A third daughter Marjory, also an addict and also never married, lived at the family home into her 40's, perhaps initially to look after her sister only to succumb to her mother's fate. She did manage to complete two years of college and consistently work as a file clerk, though at various locations, first a railroad company, then a hardware store, and finally a manufacturing company. In 1940, she was working 44 hours a week, 52 weeks a year and making an annual $720. Today, this would be about $22,000. So perhaps her addiction occurred later in her life because it seems unlikely that she could hold a job with so many hours as an addict.

Ella was a proofreader, though it's difficult to tell how much she was making since she appears to have been unemployed for much of year when the census was taken. She had resumed work (40 hours a week) by this point but had only been back for 4 weeks time and made $68 in that time. Theoretically, if she worked 52 weeks out of the year at that rate, she'd make $884 annually. That's about $27,000 today.

Mona was a copy holder, someone who read an original document aloud for a proofreader (who reads the proof copy) and calls attention to errors. In 1930, she and her proofreader sister Ella were both working at a printing company so perhaps they worked together. However, by 1940, Mona was no longer working. By this point, Mary was already living in the institute so Mona was not staying home to care for her.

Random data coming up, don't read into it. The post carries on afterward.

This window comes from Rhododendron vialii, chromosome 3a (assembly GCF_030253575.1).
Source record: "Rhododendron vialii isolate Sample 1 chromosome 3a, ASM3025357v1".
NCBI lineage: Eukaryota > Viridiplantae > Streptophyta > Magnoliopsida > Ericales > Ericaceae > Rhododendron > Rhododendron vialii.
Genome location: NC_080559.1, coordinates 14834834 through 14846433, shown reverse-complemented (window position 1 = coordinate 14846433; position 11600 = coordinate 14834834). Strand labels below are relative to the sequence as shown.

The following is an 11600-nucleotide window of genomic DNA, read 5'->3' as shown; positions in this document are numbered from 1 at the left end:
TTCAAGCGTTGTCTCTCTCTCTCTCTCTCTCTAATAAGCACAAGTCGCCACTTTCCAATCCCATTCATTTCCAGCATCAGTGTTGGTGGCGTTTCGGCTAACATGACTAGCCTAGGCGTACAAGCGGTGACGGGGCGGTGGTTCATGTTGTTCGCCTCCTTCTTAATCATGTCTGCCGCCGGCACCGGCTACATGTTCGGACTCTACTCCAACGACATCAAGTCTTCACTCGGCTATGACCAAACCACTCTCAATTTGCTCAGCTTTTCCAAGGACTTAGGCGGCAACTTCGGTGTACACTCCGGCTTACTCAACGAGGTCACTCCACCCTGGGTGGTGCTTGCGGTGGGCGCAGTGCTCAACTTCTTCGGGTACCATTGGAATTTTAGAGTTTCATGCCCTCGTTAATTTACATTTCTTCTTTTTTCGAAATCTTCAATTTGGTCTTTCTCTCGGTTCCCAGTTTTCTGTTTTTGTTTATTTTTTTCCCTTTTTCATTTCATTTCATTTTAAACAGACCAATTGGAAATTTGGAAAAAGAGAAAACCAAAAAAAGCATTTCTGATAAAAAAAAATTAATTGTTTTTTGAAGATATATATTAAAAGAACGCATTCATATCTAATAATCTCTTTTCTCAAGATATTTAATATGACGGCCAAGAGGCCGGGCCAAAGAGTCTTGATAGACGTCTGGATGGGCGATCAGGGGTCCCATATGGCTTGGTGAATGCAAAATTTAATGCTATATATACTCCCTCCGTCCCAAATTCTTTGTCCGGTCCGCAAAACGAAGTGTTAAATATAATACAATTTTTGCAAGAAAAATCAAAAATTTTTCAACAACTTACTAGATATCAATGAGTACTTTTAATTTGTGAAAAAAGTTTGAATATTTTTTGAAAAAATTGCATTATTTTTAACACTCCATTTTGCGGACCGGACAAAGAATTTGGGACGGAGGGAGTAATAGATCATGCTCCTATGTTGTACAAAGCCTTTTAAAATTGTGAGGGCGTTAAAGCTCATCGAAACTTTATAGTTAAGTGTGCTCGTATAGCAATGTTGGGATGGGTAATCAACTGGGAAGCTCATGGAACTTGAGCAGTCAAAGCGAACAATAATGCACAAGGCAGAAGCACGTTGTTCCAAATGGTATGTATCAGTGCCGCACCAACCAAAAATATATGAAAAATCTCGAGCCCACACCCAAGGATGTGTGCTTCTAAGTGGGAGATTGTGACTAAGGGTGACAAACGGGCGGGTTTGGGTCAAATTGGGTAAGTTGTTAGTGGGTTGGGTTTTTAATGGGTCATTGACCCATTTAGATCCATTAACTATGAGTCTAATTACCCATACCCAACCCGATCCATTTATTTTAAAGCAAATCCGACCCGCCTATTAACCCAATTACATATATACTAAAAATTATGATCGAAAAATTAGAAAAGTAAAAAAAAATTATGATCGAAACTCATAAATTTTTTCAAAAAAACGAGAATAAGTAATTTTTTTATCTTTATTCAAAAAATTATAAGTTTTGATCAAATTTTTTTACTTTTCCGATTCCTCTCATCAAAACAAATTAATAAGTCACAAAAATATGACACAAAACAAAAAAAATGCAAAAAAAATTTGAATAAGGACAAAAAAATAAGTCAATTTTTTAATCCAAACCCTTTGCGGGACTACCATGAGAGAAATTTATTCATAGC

I do not think any of the these three daughters, Marjory, Ella, and Mona, ever had children (certainly Mary did not) but James and Maggie did have three other children, Madge Smith (b. abt. 1890), James Addison Smith Jr. (b. abt. 1901), and Laura Smith (b. abt. 1909), who may have so I'm listing their details in case any descendants Google them and find this useful. Madge manage to escape her father's oppressive rules by running away with a salesman she met at her father's store. Her father disowned her but she kept in touch with her mother and sisters. I'm not sure what happened to Laura, she either died or somehow managed to escape the house since she was no longer living there in 1940.

Mary died in the State Hospital on June 4, 1957 of a Cerebral Hemorrhage when she was 61 years old. There was no contributing or underlying cause listed on her death certificate which means her death was unrelated to her mental illness.

I must admit that I don't have documented evidence of the other tragedies of this family. I'm not even sure the drug addictions would have been documented to begin with, it may have been information that was passed down generations since I got this info from my grandmother. Margaret died in 1954 and there is no mention of her addiction as a contributing cause of death. Olaf's train accident though should be documented somewhere and I have searched but not found anything yet. I will update this if that changes and if anyone knows anything more about it, please let me know!



  1. Thanks for sharing. I had a great grandfather there around the same time. Have been researching this institution.

    1. I'd love to hear any info about the institution that you've found!